As of April 2, a new FTC regulation requires websites offering “free credit report” services to display the following message:
(Note: before this morning, I didn’t even realize there was a government-approved site for obtaining free copies of my credit report. Nor, quite frankly, did-or-do I care.)
In addition, the websites must have a clickable button link which reads “take me to the authorized source” and links to both the FTC website and the authorized AnnualCreditReport website.
Apparently the mandatory “We’ve been PWNED by the FTC” banner didn’t make it out of committee. (At least not in its literal form.)
The regulation exists to help consumers separate truly free credit reports (we’re entitled to one every year, free of charge, from the official source) from those offered by companies that offer “free” reports but then charge customers for other services (most commonly credit monitoring – something we each can-and-should do on our own). In the grand scheme of things, I actually think it’s a good idea. If you’ve read here for more than a month, you know my position on individual responsibility – as well as big government and the nanny state. That said, I have a healthy loathing for businesses that take advantage of the unwary and the uneducated. Free means free – or should – and using the lure of a free credit check (not to mention the threat of identity theft and other serious dangers) to obtain the personal information of an unsuspecting individual who thinks you’re just trying to help them, only to turn around and use that information to sell them products – or even just harass them with advertising – means you rank somewhere between toe fungus and the stuff that gathers in the bottom of the garbage disposal. (On a good day. When I’m feeling generous.)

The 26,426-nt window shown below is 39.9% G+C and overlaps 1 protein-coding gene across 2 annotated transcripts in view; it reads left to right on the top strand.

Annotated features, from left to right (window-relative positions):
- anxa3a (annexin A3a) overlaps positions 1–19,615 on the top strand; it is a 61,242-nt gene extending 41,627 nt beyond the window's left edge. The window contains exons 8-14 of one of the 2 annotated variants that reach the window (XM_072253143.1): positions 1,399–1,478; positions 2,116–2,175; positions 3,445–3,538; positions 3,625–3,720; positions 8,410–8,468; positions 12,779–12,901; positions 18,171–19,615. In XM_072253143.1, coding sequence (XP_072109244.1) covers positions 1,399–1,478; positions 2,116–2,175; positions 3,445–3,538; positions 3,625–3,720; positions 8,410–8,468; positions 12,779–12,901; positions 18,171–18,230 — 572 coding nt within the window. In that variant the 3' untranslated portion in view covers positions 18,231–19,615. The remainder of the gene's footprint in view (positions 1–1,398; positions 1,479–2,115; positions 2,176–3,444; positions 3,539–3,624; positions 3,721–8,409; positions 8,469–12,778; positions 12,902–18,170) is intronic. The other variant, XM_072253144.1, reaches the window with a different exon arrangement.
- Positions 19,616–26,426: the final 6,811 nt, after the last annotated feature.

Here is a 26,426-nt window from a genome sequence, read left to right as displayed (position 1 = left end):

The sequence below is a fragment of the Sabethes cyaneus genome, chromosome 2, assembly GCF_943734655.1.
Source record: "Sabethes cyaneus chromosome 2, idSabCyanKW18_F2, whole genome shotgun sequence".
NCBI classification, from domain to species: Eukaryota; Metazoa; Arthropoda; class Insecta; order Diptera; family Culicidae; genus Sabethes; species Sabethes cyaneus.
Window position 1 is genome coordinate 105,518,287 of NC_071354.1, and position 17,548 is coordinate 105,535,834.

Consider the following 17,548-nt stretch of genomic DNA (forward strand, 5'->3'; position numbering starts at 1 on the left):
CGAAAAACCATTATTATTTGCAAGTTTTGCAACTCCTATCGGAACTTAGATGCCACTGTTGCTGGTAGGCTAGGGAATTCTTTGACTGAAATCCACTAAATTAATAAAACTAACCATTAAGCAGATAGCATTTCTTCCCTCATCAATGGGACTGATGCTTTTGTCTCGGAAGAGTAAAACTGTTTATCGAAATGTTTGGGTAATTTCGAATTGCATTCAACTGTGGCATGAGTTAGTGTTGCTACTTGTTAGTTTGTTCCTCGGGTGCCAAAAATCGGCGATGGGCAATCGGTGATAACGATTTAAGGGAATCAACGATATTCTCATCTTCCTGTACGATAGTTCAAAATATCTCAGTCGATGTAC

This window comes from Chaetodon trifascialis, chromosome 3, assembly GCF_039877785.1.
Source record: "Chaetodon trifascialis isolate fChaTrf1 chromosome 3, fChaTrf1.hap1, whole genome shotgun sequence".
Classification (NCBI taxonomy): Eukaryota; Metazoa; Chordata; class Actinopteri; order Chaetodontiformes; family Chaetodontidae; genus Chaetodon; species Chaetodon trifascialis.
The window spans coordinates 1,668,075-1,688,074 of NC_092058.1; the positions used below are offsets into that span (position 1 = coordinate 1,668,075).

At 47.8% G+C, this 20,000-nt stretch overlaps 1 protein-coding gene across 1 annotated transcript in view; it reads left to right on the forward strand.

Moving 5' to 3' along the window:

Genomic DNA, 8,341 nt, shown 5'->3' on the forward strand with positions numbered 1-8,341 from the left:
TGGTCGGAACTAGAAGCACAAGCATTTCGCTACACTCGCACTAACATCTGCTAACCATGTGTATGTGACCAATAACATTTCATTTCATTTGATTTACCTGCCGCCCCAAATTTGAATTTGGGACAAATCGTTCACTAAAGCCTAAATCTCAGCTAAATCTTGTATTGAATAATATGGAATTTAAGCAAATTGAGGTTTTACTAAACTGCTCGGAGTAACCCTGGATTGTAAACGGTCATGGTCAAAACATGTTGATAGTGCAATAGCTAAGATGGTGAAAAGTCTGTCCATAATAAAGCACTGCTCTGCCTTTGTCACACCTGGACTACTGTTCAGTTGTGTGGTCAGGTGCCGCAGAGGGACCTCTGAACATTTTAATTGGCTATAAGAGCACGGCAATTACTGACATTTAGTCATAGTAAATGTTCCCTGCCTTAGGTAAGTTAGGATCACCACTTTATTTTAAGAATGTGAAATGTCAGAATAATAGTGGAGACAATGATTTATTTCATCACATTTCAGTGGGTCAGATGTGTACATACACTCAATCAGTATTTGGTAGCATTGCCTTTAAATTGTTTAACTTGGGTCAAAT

We won’t even start on the annoying nature of some of their TV ads – though they have earned the distinction of being the only advertisers to have earned their own Family Rule. (Yak Household Rule #87: If a free credit ad comes on the TV, the person with the remote must immediately mute sound. Failure to successfully mute said advertiser within 1.5 seconds results in loss of remote privileges for the remainder of the evening or until the next Custodian of the Remote fails to comply with Rule 87.)
Speaking of which: it appears the FTC is also imposing a variation of this mandatory wording on television and radio ads (effective September 1). This I can’t wait to see. Here’s hoping they require audio as well as visual. Either way, it warms the cockles of my shaggy heart to think of the trouble this will cause for at least one company’s ad men. It’s not exactly what they deserve for creating one of the worst advertising earworms known to man, but it’s a start and I’ll take it. After all, it’s probably not strictly Constitutional to drag them through the streets behind a herd of incontinent buffalo, no matter how much I’d like to see it.
Still, it’s nice to see Big Gov’mint do something right for a change.
* For those still unclear on the concept: All your base are belong to us.
(Tip of the horns, Creditbloggers.)